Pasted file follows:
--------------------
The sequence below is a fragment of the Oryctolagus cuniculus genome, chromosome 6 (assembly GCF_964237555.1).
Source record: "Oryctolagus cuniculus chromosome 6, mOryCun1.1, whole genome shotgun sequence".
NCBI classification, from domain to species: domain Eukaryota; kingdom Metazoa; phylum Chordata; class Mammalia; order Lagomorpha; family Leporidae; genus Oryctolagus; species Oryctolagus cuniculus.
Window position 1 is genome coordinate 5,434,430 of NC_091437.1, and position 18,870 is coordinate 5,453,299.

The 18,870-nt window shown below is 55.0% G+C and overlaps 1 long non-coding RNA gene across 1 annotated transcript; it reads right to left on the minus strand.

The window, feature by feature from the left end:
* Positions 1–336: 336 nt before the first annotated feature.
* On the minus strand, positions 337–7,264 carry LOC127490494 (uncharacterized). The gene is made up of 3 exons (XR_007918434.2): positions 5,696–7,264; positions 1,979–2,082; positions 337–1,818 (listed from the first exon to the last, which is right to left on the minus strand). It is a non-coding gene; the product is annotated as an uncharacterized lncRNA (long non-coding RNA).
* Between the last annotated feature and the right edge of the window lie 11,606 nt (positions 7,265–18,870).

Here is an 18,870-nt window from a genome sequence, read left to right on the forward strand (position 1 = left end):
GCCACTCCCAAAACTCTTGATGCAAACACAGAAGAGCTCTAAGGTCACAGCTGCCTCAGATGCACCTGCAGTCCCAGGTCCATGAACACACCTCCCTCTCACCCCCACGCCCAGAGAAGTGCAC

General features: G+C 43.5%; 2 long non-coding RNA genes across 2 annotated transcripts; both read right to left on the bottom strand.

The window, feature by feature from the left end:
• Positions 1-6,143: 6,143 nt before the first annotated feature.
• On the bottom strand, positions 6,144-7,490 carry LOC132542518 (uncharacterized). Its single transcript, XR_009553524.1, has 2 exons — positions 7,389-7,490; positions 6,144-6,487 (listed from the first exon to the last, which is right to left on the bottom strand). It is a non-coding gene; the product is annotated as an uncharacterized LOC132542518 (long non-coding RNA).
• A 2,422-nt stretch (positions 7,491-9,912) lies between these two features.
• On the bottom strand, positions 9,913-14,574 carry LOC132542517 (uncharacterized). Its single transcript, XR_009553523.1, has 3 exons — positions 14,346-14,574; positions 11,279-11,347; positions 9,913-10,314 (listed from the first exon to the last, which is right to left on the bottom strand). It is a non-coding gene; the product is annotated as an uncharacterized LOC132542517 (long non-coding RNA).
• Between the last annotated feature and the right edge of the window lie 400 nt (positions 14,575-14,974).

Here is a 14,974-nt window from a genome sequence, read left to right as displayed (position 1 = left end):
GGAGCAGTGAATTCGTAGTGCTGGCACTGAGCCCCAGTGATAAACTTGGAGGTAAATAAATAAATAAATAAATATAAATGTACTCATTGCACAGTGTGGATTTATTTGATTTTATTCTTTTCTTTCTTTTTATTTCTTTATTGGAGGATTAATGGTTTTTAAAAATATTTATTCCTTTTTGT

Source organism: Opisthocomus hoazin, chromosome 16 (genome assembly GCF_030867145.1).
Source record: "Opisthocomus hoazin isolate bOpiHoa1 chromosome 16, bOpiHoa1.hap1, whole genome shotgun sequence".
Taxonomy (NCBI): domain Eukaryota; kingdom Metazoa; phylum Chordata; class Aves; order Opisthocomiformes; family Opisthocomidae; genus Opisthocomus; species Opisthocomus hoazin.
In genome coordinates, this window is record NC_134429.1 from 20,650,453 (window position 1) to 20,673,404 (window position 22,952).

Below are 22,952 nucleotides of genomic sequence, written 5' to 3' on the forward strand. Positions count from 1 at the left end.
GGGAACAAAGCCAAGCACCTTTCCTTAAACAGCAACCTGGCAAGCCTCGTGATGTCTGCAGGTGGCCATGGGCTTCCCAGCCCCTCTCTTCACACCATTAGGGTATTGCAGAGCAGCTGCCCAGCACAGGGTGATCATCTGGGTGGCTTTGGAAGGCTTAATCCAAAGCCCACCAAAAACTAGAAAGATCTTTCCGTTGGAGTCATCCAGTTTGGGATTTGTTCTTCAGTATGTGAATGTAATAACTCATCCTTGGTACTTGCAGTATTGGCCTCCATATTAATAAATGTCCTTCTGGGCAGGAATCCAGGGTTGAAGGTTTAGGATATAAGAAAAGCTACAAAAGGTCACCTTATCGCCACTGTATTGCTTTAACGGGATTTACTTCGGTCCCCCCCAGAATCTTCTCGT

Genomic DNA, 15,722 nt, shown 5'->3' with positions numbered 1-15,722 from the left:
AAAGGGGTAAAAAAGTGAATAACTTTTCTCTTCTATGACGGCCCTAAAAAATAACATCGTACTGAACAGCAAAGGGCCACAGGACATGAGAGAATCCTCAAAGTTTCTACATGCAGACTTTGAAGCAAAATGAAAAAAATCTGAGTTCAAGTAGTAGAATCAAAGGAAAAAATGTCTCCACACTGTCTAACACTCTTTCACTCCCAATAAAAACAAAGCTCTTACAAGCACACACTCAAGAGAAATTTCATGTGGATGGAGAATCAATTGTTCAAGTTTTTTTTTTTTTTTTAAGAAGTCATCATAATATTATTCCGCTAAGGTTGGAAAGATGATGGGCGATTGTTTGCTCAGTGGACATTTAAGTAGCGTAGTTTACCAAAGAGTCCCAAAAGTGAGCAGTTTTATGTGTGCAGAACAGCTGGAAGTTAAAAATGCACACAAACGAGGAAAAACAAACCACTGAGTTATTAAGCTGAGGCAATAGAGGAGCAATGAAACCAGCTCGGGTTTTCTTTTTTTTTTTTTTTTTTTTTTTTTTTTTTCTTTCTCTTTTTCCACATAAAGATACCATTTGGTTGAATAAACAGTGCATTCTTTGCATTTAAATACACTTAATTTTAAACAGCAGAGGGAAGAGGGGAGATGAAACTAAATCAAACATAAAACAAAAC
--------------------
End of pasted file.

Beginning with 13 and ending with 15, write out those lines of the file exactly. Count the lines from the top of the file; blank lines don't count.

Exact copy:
The window, feature by feature from the left end:
• Positions 1-6,143: 6,143 nt before the first annotated feature.
• On the bottom strand, positions 6,144-7,490 carry LOC132542518 (uncharacterized). Its single transcript, XR_009553524.1, has 2 exons — positions 7,389-7,490; positions 6,144-6,487 (listed from the first exon to the last, which is right to left on the bottom strand). It is a non-coding gene; the product is annotated as an uncharacterized LOC132542518 (long non-coding RNA).